In this, we'll cover the absolute bottom of the funnel. I suggest starting here for steady-state businesses because the best practices are pretty established, and there are not a lot of product development risks/unknowns.
Also, you likely spent a lot of money in marketing and/or product development to get paying users, so the highest ROI work you can do is set up the basics to ensure you don't lose them, especially for preventable reasons.
There are two basic scenarios in which people will try to leave your product, which should be handled differently.
Before we go down this rabbit hole, here are a few lessons I learned the hard way.
This is where the user actively cancels the product.
I would split this into two sub-scenarios:
"Happy" churn is when that user uses your product to solve a problem, the product solves the problem, and they leave happily.
A good example is an interview prep product. A user came to you to prepare for an interview; they got the job and now don't need your product anymore.
There are honestly not a lot of things you can do for this user in the short term; the best thing is to make cancellation easy so that they remember their experience here fondly and recommend it to their friends.
Try to capture reviews on the way out and make re-activation easy if/when their need for this re-occurs.
In the longer term, you can build secondary products that keep them engaged with you until they have the problem again (in the interview example, you could create a salary monitoring tool or something to that effect).
Zillow's primary use case is home buying/selling, but as that doesn't happen often, there are many secondary use cases (such as price monitoring) that give you a reason to keep using the product whenever you're not in the market for a house.
How/when to do that is a different topic, and I would first focus on making your main product make as much money as possible.
"Unhappy" churns are where something went wrong, either within your control or outside of your control, and the user is leaving because of that.
There are basically two steps here:
If you want to see this in action, the NY Times runs this version of the cancellation flow. It's always unclear from the outside if it's working, but I suspect it is.
Needless to say, make sure you're using this data in your product development roadmaps to fix anything fixable.
Unintentional churn is when something breaks, and users can't use the service anymore.
In the subscription world, hands down, the most common scenario is payment failures.
The more individual transactions that make up your revenue base, the more payment failures will be a problem and a big opportunity.
They are scenarios like:
Payments are hands down the most boring but practical place to work for companies of any real size to invest in.
There is literally no user intent to manage; people are already trying to pay you money. You just have to collect it.
Every failing payment that you don't save might be a user who would have stayed with you for two more years. The upside is always hard to measure, but it's definitely there.
If you have ever thought you bought something on Amazon only to get an email 20 minutes later that you need to update your payment method, you are seeing this at work.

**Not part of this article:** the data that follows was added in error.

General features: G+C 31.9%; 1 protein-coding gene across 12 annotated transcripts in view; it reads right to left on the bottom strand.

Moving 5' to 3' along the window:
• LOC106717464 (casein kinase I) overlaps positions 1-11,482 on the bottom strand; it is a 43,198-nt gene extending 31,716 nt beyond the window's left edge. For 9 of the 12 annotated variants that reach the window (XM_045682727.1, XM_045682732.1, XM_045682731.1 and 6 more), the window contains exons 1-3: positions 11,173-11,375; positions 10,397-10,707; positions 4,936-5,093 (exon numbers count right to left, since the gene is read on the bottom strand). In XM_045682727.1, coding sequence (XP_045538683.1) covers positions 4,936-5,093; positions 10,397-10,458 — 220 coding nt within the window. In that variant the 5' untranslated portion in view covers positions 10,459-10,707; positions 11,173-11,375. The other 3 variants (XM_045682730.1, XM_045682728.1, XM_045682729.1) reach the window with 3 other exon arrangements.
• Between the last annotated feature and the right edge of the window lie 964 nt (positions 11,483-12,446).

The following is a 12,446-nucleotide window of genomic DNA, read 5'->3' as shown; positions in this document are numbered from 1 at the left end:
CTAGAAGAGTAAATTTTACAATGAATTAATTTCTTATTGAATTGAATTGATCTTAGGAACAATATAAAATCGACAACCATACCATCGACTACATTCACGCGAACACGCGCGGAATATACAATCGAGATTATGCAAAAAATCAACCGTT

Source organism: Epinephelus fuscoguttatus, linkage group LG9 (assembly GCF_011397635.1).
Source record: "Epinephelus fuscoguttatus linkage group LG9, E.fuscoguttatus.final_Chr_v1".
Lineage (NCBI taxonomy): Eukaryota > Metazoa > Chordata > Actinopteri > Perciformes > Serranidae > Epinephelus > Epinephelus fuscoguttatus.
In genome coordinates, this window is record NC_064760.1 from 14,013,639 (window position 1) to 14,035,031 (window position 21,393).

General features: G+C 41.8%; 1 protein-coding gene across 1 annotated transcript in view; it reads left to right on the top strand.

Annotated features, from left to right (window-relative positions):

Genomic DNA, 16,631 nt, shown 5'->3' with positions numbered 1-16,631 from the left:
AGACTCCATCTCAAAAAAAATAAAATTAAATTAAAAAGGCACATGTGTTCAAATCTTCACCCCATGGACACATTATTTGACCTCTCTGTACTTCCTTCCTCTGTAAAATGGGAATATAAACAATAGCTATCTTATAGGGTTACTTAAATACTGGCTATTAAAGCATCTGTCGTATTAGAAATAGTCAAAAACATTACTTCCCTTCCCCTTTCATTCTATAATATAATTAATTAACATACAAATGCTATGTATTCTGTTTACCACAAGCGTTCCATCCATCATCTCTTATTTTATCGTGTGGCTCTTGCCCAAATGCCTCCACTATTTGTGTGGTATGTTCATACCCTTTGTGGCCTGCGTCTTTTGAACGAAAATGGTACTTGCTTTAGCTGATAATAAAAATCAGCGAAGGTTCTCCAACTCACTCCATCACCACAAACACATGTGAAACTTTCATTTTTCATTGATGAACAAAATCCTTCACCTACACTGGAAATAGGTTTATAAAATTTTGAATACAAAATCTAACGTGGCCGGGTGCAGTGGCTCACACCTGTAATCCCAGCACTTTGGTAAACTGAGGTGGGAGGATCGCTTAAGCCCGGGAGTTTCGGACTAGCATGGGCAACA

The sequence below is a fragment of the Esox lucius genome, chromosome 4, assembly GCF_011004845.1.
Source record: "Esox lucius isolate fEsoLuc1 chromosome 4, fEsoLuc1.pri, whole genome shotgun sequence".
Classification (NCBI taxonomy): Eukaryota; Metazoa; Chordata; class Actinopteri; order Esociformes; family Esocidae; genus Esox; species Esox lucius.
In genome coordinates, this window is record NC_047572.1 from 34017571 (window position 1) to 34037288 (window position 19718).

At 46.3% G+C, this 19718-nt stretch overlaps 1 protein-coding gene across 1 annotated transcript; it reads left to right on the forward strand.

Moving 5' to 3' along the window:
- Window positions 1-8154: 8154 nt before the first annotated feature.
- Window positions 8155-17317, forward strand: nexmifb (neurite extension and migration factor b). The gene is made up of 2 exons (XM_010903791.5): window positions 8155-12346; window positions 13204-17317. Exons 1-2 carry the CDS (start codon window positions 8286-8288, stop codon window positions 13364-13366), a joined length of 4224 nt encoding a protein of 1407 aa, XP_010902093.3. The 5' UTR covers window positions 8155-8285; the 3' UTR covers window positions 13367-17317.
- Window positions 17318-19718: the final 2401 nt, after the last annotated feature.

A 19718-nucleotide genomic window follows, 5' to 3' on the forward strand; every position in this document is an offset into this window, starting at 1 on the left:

What is likely happening behind the scenes is that they are trying your card through multiple payment processing systems to maximize the chance that the transaction goes through, then not initiating the order until it does.
For a small % of transactions, this will help the payment go through, and at their scale, this likely adds up to hundreds of millions of dollars.
There are a few major levers you can pull here:
This process in the industry is called "Dunning" and is a feature that you can enable in most subscription management platforms and a lot of payment providers (such as Stripe).
Most of the platforms have an algorithm that will do things like:
We got some great advice to set this up early, and it really paid off. Eventually, this was winning back hundreds of thousands of dollars a month.
The best implementation of this has as little friction as possible and doesn't force the user to log back in to do it, especially when they open emails on their phone.
Ideally, you also have the product itself show a user that they need to update payments. The ROI here will be driven by how often users return to the product.
If you can pair this by getting them to add a secondary payment method as a backup, that will also greatly help.
If you watch companies evolve, they use many different payment gateways as they grow.
Of all of the areas in this guide, this is the deepest and the place where my understanding is the shallowest, so take that into account.
(also, if you deeply understand this, I would love to talk to you)
The overall goal is to prevent false positives in the risk models banks/processors use.
Also, using at least two payment processors is a good idea, as one will inevitably go down. They all claim 99.99% uptime, but across a long enough timeline, you'll have a few hours/days of outages. You might as well not lose that money.
Payment processing is by far the least understood but one of the most effective levers you have for growth. Its technical and kinda painstaking ot work on, but the money is there. You just have to figure out how to collect it.
Next post in this series: Making Money In Subscription Businesses - Part 3, Extending LTV